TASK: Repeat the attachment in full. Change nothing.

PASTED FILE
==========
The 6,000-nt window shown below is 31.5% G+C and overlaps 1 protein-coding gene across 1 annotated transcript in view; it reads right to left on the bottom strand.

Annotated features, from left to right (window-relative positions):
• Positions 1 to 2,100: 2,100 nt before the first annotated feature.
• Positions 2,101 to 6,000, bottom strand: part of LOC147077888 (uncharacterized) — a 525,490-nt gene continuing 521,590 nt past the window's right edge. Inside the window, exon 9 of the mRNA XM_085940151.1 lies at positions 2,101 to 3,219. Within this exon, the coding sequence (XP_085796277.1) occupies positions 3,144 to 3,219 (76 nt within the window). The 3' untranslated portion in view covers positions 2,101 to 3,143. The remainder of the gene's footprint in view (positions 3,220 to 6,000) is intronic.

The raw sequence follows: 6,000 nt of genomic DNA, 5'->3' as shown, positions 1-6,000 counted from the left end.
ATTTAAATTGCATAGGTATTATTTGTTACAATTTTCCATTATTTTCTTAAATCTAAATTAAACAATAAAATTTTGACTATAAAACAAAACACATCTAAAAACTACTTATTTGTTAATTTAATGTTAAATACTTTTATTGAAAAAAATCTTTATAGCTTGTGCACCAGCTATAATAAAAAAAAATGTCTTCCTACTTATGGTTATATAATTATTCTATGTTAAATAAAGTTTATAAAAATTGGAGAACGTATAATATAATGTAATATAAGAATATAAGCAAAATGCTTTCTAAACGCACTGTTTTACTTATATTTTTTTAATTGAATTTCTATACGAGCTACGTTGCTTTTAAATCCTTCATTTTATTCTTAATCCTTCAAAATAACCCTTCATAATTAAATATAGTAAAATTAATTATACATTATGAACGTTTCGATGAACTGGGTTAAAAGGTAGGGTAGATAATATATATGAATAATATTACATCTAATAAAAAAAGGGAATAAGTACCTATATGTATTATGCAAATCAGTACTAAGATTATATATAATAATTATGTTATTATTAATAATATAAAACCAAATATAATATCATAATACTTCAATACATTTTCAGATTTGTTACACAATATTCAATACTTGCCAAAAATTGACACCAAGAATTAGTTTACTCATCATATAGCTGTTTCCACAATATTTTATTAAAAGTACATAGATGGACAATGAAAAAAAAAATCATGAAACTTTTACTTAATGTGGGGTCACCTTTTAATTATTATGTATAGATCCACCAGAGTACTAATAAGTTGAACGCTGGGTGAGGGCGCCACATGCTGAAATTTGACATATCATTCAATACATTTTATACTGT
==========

The 6,000-nt window shown below is 31.5% G+C and overlaps 1 protein-coding gene across 1 annotated transcript in view; it reads right to left on the bottom strand.

Annotated features, from left to right (window-relative positions):
• Positions 1 to 2,100: 2,100 nt before the first annotated feature.
• Positions 2,101 to 6,000, bottom strand: part of LOC147077888 (uncharacterized) — a 525,490-nt gene continuing 521,590 nt past the window's right edge. Inside the window, exon 9 of the mRNA XM_085940151.1 lies at positions 2,101 to 3,219. Within this exon, the coding sequence (XP_085796277.1) occupies positions 3,144 to 3,219 (76 nt within the window). The 3' untranslated portion in view covers positions 2,101 to 3,143. The remainder of the gene's footprint in view (positions 3,220 to 6,000) is intronic.

The raw sequence follows: 6,000 nt of genomic DNA, 5'->3' as shown, positions 1-6,000 counted from the left end.
ATTTAAATTGCATAGGTATTATTTGTTACAATTTTCCATTATTTTCTTAAATCTAAATTAAACAATAAAATTTTGACTATAAAACAAAACACATCTAAAAACTACTTATTTGTTAATTTAATGTTAAATACTTTTATTGAAAAAAATCTTTATAGCTTGTGCACCAGCTATAATAAAAAAAAATGTCTTCCTACTTATGGTTATATAATTATTCTATGTTAAATAAAGTTTATAAAAATTGGAGAACGTATAATATAATGTAATATAAGAATATAAGCAAAATGCTTTCTAAACGCACTGTTTTACTTATATTTTTTTAATTGAATTTCTATACGAGCTACGTTGCTTTTAAATCCTTCATTTTATTCTTAATCCTTCAAAATAACCCTTCATAATTAAATATAGTAAAATTAATTATACATTATGAACGTTTCGATGAACTGGGTTAAAAGGTAGGGTAGATAATATATATGAATAATATTACATCTAATAAAAAAAGGGAATAAGTACCTATATGTATTATGCAAATCAGTACTAAGATTATATATAATAATTATGTTATTATTAATAATATAAAACCAAATATAATATCATAATACTTCAATACATTTTCAGATTTGTTACACAATATTCAATACTTGCCAAAAATTGACACCAAGAATTAGTTTACTCATCATATAGCTGTTTCCACAATATTTTATTAAAAGTACATAGATGGACAATGAAAAAAAAAATCATGAAACTTTTACTTAATGTGGGGTCACCTTTTAATTATTATGTATAGATCCACCAGAGTACTAATAAGTTGAACGCTGGGTGAGGGCGCCACATGCTGAAATTTGACATATCATTCAATACATTTTATACTGT